Yesterday we attended the 4th annual New England Shake-Up!, a fantastic multi-day rockabilly event held in Sturbridge, MA. The event includes live music, venders with vintage records and clothing, a car show, and a series of seminars and listening sessions with top-notch musicians at the forefront of the genre. We enjoyed an afternoon of performances and talks from Nate Gibson, Guy Van Duser, and Deke Dickerson, hosted by Sean Mencher. Here are a few highlights from that afternoon:
Nate Gibson has dedicated a good portion of his career conducting interviews and synthesizing the story of Starday Records, an independent Nashville label that produced hundreds of bluegrass, country, rockabilly, and honky-tonk albums from 1953 to 1968. The result of this 8-year endeavor is his book, The Starday Story– The House that Country Music Built, a great resource that fleshes out the history and evolution of country and rockabilly music during that era. Nate shared some stories and photos that didn’t make it into the book, as well as a short snippet from an audio piece he put together as part of his masters thesis. Nate is now working towards his PhD in ethnomusicology. Nate is also an accomplished musician and we’re looking forward to having him in the studio later this week to track on our analogue old Event Records gear. Fun fact: Nate is 3 records away from having the entire catalogue of albums produced at Event Records.
Next up we listened to Guy Van Duser, a music professor and Chet Atkins scholar at Berklee. Guy plays using the distinct fingerstyle originally developed by Merle Travis, where his thumb manages a bass line and his second, third, and fourth fingers simultaneously perform accompanying chords and solo melodies. It is pretty mind-boggling to watch the level of independence each of the fingers on his right hand have to voice different parts and make his guitar sound like multiple instruments. Guy performed on his Custom Shop Gretsch Chet Atkins, which is wired so that he can send the bottom 3 and top 3 strings to different outputs for greater independence on the voicing from his guitar…pretty cool mod. Guy was also playing through an EchoSonic amp, made by Ray Butts, which was the first amp that had built-in tape delay. The distinct tone from that amp paired with the Gretsch guitar defined the tone of Chet Atkins and the iconic sound of Rockabilly. There were less than 60 EchoSonics ever produced and there are a little over a dozen of these amps still in existence, so it’s probably the last time we’ll really get to enjoy hearing that tone live… It was incredible to just sit and listen to Guy perform, and we definitely recommend you check out his album.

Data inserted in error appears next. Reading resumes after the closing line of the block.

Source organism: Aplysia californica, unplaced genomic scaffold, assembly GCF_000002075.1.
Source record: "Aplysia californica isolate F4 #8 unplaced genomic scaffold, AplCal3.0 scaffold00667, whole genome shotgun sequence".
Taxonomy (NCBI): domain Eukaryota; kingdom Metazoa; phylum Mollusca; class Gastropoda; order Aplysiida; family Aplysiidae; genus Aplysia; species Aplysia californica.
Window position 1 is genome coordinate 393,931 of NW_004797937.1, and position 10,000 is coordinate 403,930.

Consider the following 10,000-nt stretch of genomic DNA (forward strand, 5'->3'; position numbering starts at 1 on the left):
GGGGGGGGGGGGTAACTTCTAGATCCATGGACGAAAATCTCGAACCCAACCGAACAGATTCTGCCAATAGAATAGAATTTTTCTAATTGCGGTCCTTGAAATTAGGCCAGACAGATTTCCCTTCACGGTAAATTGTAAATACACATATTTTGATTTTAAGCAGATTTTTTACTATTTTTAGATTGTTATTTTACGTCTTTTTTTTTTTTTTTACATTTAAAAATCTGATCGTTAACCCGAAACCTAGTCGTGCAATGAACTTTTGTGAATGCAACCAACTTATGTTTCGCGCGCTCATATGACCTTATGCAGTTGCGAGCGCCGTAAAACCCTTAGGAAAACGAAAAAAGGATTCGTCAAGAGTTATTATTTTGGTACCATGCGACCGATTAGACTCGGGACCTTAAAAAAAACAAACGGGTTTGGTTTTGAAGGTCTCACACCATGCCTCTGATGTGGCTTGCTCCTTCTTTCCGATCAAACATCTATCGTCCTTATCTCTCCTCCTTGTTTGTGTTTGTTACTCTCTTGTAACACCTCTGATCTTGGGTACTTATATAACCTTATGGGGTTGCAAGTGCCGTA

Finally, we heard from Deke Dickerson, a fantastic musician, music-paraphernalia collector, and music-history detective, who has published The Strat in the Attic, a reads-like-a-crime-novel compilation of stories about some of the crazy rare-guitar and amplifier finds. Deke shared a bit about the evolution of different guitar effects (tape delay, tremolo, reverb, and fuzz), and how these modifications evolved beyond their original concept design when some musician said, “what would it sound like if we put this on the bridge pickup and turned it up all the way??” Deke also shared some great stories about his wild goose-chases to track down famous guitars that were accidentally pawned, then sent to auction, only to re-emerge years later, recognized from a serial number…crazy stuff.
We are so grateful to Beck Rustic, the genius logistics queen who makes the Shake-Up happen each year, for having us and helping us promote the old Event Records analogue gear that is now up and running at Acadia! We’re big fans of her (as are a lot of folks in the rockabilly world)– and made sure to pick up a Beck Fan while we were there…
Oh yeah, did we mention we’re open for business?!